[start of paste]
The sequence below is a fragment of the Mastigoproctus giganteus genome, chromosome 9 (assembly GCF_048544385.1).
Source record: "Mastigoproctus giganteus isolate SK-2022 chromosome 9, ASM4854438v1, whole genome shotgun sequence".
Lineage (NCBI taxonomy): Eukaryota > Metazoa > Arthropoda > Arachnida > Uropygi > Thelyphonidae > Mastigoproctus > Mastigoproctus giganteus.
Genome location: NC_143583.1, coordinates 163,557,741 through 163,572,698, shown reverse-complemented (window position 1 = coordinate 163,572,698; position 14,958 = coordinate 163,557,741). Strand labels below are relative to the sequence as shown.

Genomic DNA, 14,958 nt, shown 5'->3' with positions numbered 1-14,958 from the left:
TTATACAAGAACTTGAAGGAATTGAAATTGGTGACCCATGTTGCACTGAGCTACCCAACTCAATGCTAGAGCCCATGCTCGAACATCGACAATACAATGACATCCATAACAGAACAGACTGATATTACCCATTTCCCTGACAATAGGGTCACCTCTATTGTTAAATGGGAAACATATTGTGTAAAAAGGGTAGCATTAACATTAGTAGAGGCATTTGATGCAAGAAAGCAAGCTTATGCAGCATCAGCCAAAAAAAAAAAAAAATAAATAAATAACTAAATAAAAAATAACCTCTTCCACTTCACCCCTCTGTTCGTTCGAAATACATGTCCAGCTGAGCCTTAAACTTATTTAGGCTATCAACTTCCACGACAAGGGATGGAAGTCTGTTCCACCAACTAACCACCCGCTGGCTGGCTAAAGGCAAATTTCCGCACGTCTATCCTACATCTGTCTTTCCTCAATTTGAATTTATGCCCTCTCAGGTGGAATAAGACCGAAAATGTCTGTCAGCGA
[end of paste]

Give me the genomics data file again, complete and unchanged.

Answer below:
The sequence below is a fragment of the Mastigoproctus giganteus genome, chromosome 9 (assembly GCF_048544385.1).
Source record: "Mastigoproctus giganteus isolate SK-2022 chromosome 9, ASM4854438v1, whole genome shotgun sequence".
Lineage (NCBI taxonomy): Eukaryota > Metazoa > Arthropoda > Arachnida > Uropygi > Thelyphonidae > Mastigoproctus > Mastigoproctus giganteus.
Genome location: NC_143583.1, coordinates 163,557,741 through 163,572,698, shown reverse-complemented (window position 1 = coordinate 163,572,698; position 14,958 = coordinate 163,557,741). Strand labels below are relative to the sequence as shown.

Genomic DNA, 14,958 nt, shown 5'->3' with positions numbered 1-14,958 from the left:
TTATACAAGAACTTGAAGGAATTGAAATTGGTGACCCATGTTGCACTGAGCTACCCAACTCAATGCTAGAGCCCATGCTCGAACATCGACAATACAATGACATCCATAACAGAACAGACTGATATTACCCATTTCCCTGACAATAGGGTCACCTCTATTGTTAAATGGGAAACATATTGTGTAAAAAGGGTAGCATTAACATTAGTAGAGGCATTTGATGCAAGAAAGCAAGCTTATGCAGCATCAGCCAAAAAAAAAAAAAAATAAATAAATAACTAAATAAAAAATAACCTCTTCCACTTCACCCCTCTGTTCGTTCGAAATACATGTCCAGCTGAGCCTTAAACTTATTTAGGCTATCAACTTCCACGACAAGGGATGGAAGTCTGTTCCACCAACTAACCACCCGCTGGCTGGCTAAAGGCAAATTTCCGCACGTCTATCCTACATCTGTCTTTCCTCAATTTGAATTTATGCCCTCTCAGGTGGAATAAGACCGAAAATGTCTGTCAGCGA